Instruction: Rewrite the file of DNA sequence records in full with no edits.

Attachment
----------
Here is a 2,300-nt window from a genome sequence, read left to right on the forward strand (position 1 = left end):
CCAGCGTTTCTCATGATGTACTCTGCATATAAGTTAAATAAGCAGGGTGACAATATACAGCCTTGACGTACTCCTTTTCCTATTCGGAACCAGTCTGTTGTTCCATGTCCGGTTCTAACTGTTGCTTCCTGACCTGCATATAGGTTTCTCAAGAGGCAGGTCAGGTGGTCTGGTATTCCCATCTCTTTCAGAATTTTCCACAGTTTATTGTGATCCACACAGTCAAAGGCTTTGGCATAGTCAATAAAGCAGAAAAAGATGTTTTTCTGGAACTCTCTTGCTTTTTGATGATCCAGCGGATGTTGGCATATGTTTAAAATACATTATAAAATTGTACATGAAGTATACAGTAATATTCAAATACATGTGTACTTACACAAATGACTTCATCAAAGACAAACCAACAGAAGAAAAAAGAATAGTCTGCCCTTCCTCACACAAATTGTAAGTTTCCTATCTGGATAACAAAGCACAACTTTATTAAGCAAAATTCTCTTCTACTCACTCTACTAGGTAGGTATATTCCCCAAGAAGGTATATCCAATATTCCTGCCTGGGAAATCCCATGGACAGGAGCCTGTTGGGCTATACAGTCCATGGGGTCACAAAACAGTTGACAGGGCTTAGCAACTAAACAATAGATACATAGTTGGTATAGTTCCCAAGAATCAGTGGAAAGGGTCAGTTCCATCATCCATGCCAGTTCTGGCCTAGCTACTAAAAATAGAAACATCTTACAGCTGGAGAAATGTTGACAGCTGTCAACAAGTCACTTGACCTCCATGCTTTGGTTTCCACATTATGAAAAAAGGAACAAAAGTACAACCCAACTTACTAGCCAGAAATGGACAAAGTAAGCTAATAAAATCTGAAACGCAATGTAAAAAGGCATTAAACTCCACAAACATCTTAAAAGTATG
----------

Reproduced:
Here is a 2,300-nt window from a genome sequence, read left to right on the forward strand (position 1 = left end):
CCAGCGTTTCTCATGATGTACTCTGCATATAAGTTAAATAAGCAGGGTGACAATATACAGCCTTGACGTACTCCTTTTCCTATTCGGAACCAGTCTGTTGTTCCATGTCCGGTTCTAACTGTTGCTTCCTGACCTGCATATAGGTTTCTCAAGAGGCAGGTCAGGTGGTCTGGTATTCCCATCTCTTTCAGAATTTTCCACAGTTTATTGTGATCCACACAGTCAAAGGCTTTGGCATAGTCAATAAAGCAGAAAAAGATGTTTTTCTGGAACTCTCTTGCTTTTTGATGATCCAGCGGATGTTGGCATATGTTTAAAATACATTATAAAATTGTACATGAAGTATACAGTAATATTCAAATACATGTGTACTTACACAAATGACTTCATCAAAGACAAACCAACAGAAGAAAAAAGAATAGTCTGCCCTTCCTCACACAAATTGTAAGTTTCCTATCTGGATAACAAAGCACAACTTTATTAAGCAAAATTCTCTTCTACTCACTCTACTAGGTAGGTATATTCCCCAAGAAGGTATATCCAATATTCCTGCCTGGGAAATCCCATGGACAGGAGCCTGTTGGGCTATACAGTCCATGGGGTCACAAAACAGTTGACAGGGCTTAGCAACTAAACAATAGATACATAGTTGGTATAGTTCCCAAGAATCAGTGGAAAGGGTCAGTTCCATCATCCATGCCAGTTCTGGCCTAGCTACTAAAAATAGAAACATCTTACAGCTGGAGAAATGTTGACAGCTGTCAACAAGTCACTTGACCTCCATGCTTTGGTTTCCACATTATGAAAAAAGGAACAAAAGTACAACCCAACTTACTAGCCAGAAATGGACAAAGTAAGCTAATAAAATCTGAAACGCAATGTAAAAAGGCATTAAACTCCACAAACATCTTAAAAGTATG